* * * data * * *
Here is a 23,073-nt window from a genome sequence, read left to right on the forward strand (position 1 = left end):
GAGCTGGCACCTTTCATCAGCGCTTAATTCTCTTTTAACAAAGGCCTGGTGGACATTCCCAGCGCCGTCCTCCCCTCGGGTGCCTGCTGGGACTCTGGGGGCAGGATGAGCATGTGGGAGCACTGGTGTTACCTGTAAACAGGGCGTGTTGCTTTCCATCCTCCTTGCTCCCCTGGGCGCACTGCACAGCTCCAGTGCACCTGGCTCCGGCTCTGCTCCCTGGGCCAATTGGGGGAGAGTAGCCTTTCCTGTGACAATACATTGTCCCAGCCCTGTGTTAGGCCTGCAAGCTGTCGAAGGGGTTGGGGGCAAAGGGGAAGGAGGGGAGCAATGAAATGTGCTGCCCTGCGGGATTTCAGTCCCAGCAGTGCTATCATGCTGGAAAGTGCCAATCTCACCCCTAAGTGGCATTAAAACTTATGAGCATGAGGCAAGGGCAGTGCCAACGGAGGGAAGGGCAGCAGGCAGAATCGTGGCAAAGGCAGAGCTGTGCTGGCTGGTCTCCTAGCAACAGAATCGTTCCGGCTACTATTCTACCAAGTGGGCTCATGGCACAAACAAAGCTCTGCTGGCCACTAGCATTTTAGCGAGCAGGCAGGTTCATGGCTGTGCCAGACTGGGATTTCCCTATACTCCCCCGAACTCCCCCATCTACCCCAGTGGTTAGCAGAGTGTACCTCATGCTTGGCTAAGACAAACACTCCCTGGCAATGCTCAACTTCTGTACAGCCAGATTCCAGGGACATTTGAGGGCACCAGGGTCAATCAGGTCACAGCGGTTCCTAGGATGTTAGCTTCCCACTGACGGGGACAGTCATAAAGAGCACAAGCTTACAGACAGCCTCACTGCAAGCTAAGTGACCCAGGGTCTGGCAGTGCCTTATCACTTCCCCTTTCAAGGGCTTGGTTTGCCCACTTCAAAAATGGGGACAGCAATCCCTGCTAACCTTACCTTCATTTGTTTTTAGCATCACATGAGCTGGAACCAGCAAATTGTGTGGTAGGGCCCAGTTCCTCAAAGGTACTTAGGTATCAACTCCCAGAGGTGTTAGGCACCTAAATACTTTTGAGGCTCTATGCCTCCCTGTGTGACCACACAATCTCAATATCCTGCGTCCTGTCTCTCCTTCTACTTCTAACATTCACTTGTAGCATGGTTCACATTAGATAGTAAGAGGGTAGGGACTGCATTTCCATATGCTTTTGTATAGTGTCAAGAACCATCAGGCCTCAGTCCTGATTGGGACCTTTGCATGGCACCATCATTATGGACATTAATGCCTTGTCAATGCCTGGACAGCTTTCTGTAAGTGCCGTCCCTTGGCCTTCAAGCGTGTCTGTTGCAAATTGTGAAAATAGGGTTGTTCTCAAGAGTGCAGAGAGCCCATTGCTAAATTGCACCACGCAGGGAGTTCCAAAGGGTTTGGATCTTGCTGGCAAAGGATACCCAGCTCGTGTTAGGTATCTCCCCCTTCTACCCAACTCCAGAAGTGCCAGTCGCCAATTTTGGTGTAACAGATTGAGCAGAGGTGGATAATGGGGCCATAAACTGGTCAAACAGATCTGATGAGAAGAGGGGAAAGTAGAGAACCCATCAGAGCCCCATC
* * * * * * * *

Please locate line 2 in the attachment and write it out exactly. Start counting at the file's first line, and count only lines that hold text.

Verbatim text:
GAGCTGGCACCTTTCATCAGCGCTTAATTCTCTTTTAACAAAGGCCTGGTGGACATTCCCAGCGCCGTCCTCCCCTCGGGTGCCTGCTGGGACTCTGGGGGCAGGATGAGCATGTGGGAGCACTGGTGTTACCTGTAAACAGGGCGTGTTGCTTTCCATCCTCCTTGCTCCCCTGGGCGCACTGCACAGCTCCAGTGCACCTGGCTCCGGCTCTGCTCCCTGGGCCAATTGGGGGAGAGTAGCCTTTCCTGTGACAATACATTGTCCCAGCCCTGTGTTAGGCCTGCAAGCTGTCGAAGGGGTTGGGGGCAAAGGGGAAGGAGGGGAGCAATGAAATGTGCTGCCCTGCGGGATTTCAGTCCCAGCAGTGCTATCATGCTGGAAAGTGCCAATCTCACCCCTAAGTGGCATTAAAACTTATGAGCATGAGGCAAGGGCAGTGCCAACGGAGGGAAGGGCAGCAGGCAGAATCGTGGCAAAGGCAGAGCTGTGCTGGCTGGTCTCCTAGCAACAGAATCGTTCCGGCTACTATTCTACCAAGTGGGCTCATGGCACAAACAAAGCTCTGCTGGCCACTAGCATTTTAGCGAGCAGGCAGGTTCATGGCTGTGCCAGACTGGGATTTCCCTATACTCCCCCGAACTCCCCCATCTACCCCAGTGGTTAGCAGAGTGTACCTCATGCTTGGCTAAGACAAACACTCCCTGGCAATGCTCAACTTCTGTACAGCCAGATTCCAGGGACATTTGAGGGCACCAGGGTCAATCAGGTCACAGCGGTTCCTAGGATGTTAGCTTCCCACTGACGGGGACAGTCATAAAGAGCACAAGCTTACAGACAGCCTCACTGCAAGCTAAGTGACCCAGGGTCTGGCAGTGCCTTATCACTTCCCCTTTCAAGGGCTTGGTTTGCCCACTTCAAAAATGGGGACAGCAATCCCTGCTAACCTTACCTTCATTTGTTTTTAGCATCACATGAGCTGGAACCAGCAAATTGTGTGGTAGGGCCCAGTTCCTCAAAGGTACTTAGGTATCAACTCCCAGAGGTGTTAGGCACCTAAATACTTTTGAGGCTCTATGCCTCCCTGTGTGACCACACAATCTCAATATCCTGCGTCCTGTCTCTCCTTCTACTTCTAACATTCACTTGTAGCATGGTTCACATTAGATAGTAAGAGGGTAGGGACTGCATTTCCATATGCTTTTGTATAGTGTCAAGAACCATCAGGCCTCAGTCCTGATTGGGACCTTTGCATGGCACCATCATTATGGACATTAATGCCTTGTCAATGCCTGGACAGCTTTCTGTAAGTGCCGTCCCTTGGCCTTCAAGCGTGTCTGTTGCAAATTGTGAAAATAGGGTTGTTCTCAAGAGTGCAGAGAGCCCATTGCTAAATTGCACCACGCAGGGAGTTCCAAAGGGTTTGGATCTTGCTGGCAAAGGATACCCAGCTCGTGTTAGGTATCTCCCCCTTCTACCCAACTCCAGAAGTGCCAGTCGCCAATTTTGGTGTAACAGATTGAGCAGAGGTGGATAATGGGGCCATAAACTGGTCAAACAGATCTGATGAGAAGAGGGGAAAGTAGAGAACCCATCAGAGCCCCATC